(’76 Contributor) The other day a Facebook friend posed the following question: “Do you think we can turn this country around just by voting?” My short answer was: Not a chance.
Not that voting and political participation are not important duties, but in our nation of free elections, we did not get where we are by those elected, but rather by those who elected the elected. There was no mystery, or at least no reason for mystery, about Barack Obama in 2008, and certainly not in 2012, yet Americans elected him to the most powerful office on earth.
And why in the world do Americans have such a low opinion of those we freely elect, whether the president or congress, state legislatures, governors, etc.? Clearly the job approval poll numbers are so low for many who are elected that there have to be millions upon millions of Americans that voted for the very people they disapprove. Isn’t this like going week after week to a restaurant where you can’t stand the food?
The problem is the worldview that our culture is embracing. It is a culture that says we all can have our own truth. And so there are no lies, just different perspectives of what is truth. In such a world there will never be real liberty. Liberty must be based on something greater than what a person wishes were true. It must be greater than an open door to that which offers merely personal and immediate gratification.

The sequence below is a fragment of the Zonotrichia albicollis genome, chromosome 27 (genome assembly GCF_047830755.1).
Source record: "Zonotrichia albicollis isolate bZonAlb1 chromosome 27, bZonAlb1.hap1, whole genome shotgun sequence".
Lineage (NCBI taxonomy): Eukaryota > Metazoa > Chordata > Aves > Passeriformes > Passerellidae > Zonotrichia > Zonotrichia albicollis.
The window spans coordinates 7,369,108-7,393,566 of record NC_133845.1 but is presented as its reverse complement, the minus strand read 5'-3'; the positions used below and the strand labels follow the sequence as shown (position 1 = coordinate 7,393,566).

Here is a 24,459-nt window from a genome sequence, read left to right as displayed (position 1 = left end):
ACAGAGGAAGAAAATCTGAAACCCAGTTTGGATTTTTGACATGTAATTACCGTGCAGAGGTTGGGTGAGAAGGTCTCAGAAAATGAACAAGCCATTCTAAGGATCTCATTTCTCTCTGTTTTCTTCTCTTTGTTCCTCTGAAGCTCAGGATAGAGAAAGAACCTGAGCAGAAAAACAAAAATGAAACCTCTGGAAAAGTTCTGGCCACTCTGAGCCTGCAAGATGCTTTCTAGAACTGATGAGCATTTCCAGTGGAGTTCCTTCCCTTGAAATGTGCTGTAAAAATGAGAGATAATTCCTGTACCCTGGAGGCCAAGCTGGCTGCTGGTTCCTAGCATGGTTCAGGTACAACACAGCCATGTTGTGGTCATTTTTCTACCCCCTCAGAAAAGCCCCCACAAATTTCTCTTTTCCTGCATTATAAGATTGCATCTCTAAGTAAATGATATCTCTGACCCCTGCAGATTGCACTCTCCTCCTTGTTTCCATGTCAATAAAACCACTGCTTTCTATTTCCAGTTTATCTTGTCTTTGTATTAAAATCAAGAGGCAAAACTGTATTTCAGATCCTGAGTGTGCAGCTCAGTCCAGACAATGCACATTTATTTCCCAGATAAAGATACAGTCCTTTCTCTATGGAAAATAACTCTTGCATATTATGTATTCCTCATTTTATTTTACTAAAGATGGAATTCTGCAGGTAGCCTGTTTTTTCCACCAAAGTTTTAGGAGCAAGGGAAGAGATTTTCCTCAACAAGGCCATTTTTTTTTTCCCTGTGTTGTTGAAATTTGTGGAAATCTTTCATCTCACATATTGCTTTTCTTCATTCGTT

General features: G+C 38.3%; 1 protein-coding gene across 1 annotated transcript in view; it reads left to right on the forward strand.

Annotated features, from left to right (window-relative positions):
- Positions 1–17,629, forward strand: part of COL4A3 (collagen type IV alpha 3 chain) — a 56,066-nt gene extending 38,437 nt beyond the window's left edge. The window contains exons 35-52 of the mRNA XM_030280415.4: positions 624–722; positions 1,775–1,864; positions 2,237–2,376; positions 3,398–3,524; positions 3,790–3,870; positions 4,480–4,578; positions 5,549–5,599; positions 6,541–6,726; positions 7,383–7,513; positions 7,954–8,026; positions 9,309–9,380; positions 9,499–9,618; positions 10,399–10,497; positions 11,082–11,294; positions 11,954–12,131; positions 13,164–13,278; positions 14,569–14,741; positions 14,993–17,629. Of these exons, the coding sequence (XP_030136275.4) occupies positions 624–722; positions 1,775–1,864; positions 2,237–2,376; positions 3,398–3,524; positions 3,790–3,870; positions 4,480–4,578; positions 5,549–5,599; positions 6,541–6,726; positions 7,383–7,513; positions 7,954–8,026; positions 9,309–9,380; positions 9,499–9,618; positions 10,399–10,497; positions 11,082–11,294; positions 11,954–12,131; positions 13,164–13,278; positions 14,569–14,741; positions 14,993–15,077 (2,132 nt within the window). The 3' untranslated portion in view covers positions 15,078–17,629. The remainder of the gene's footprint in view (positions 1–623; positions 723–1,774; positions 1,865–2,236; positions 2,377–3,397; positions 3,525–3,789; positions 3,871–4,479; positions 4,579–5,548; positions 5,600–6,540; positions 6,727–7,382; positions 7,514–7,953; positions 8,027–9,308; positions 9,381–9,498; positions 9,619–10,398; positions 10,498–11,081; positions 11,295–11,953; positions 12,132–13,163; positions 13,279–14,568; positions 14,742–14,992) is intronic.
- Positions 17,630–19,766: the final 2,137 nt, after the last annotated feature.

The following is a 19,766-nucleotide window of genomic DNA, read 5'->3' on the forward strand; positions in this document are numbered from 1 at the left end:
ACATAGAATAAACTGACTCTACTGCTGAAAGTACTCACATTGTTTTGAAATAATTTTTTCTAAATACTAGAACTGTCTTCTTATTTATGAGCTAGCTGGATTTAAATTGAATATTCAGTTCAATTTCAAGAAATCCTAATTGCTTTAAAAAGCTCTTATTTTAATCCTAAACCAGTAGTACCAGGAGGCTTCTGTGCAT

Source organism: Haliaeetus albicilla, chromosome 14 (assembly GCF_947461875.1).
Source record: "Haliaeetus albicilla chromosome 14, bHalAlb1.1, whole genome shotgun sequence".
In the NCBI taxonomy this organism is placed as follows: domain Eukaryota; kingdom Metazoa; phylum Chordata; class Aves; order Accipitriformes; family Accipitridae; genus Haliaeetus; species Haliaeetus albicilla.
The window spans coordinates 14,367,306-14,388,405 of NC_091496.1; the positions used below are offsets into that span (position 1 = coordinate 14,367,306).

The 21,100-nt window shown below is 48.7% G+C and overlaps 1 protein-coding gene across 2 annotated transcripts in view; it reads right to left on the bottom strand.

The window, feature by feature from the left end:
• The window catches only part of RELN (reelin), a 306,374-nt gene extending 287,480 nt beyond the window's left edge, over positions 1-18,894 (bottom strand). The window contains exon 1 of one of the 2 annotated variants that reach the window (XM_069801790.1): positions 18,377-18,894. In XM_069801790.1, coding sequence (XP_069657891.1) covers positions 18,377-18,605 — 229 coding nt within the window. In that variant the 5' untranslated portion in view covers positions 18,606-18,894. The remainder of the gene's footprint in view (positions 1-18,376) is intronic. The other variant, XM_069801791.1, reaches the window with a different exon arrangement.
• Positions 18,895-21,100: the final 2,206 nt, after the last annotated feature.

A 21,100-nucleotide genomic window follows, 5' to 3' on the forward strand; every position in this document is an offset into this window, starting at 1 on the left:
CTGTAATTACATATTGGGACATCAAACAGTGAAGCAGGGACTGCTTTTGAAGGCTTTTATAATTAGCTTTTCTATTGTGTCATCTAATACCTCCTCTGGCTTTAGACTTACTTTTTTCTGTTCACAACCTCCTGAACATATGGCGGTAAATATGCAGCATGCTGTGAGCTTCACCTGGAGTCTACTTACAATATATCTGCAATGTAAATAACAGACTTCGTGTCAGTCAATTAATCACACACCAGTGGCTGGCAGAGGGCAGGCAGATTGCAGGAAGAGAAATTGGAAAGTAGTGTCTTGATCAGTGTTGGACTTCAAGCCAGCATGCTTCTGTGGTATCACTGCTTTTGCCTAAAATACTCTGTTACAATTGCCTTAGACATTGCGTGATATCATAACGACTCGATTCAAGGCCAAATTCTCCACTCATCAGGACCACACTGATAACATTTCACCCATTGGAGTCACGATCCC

It was no accident that American liberty was conceived and birthed in a culture that largely embraced the teachings of the Bible. As founder after founder stated, you cannot have self-government apart from a people with a strong internal law. They were not talking about a random internal law that seems right to each person, but rather an internal embracement of the laws of nature and nature’s God – the God of the Bible.
The America that held God as supreme has been a blessing to the entire world. But America today is largely about self-gain and self-comfort. We have told God to get out of our nation. Our education structure has, from an economic reality, essentially forced children to learn under a system that says God does not exist; man is supreme. When man is supreme, truth is relative and the most powerful among men call the shots. That is just the way it is and it would be quite irrational to expect anything different.
Can we return to greatness? I always hold out hope, but not in vain elections, but rather in a turning of the hearts and minds of Americans back to where we acknowledge and embrace our Creator … back to an understanding that man is frail, man is corrupt, man’s ideas cannot be trusted, man makes mistakes … we all do … and only by embracing our Creator and His ways do we stand any hope of not self-destructing – as individuals and as a culture.
Mark Shepard writes from Rustburg, Virginia, where he has an engineering business with Colorado clients. He was formerly a state legislator in Vermont.